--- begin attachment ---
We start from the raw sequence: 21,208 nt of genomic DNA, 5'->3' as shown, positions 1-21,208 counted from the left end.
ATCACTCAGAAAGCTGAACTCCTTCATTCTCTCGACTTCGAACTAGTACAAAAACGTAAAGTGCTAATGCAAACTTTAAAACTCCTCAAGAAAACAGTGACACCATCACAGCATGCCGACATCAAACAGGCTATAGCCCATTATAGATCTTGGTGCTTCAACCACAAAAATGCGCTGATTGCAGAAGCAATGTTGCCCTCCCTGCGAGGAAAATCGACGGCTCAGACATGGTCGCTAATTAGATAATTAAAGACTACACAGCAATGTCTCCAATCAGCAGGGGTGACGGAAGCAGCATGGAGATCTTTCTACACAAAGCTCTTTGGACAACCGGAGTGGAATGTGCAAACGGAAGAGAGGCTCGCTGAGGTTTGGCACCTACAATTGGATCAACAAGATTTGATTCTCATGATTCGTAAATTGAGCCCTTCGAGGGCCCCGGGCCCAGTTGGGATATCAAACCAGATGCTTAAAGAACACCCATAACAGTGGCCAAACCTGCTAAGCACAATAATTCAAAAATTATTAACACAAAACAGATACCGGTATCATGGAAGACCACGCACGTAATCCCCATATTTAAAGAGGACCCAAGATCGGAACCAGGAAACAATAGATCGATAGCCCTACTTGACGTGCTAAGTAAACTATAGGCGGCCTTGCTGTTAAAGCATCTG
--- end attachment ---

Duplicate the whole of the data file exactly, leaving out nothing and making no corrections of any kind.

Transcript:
We start from the raw sequence: 21,208 nt of genomic DNA, 5'->3' as shown, positions 1-21,208 counted from the left end.
ATCACTCAGAAAGCTGAACTCCTTCATTCTCTCGACTTCGAACTAGTACAAAAACGTAAAGTGCTAATGCAAACTTTAAAACTCCTCAAGAAAACAGTGACACCATCACAGCATGCCGACATCAAACAGGCTATAGCCCATTATAGATCTTGGTGCTTCAACCACAAAAATGCGCTGATTGCAGAAGCAATGTTGCCCTCCCTGCGAGGAAAATCGACGGCTCAGACATGGTCGCTAATTAGATAATTAAAGACTACACAGCAATGTCTCCAATCAGCAGGGGTGACGGAAGCAGCATGGAGATCTTTCTACACAAAGCTCTTTGGACAACCGGAGTGGAATGTGCAAACGGAAGAGAGGCTCGCTGAGGTTTGGCACCTACAATTGGATCAACAAGATTTGATTCTCATGATTCGTAAATTGAGCCCTTCGAGGGCCCCGGGCCCAGTTGGGATATCAAACCAGATGCTTAAAGAACACCCATAACAGTGGCCAAACCTGCTAAGCACAATAATTCAAAAATTATTAACACAAAACAGATACCGGTATCATGGAAGACCACGCACGTAATCCCCATATTTAAAGAGGACCCAAGATCGGAACCAGGAAACAATAGATCGATAGCCCTACTTGACGTGCTAAGTAAACTATAGGCGGCCTTGCTGTTAAAGCATCTG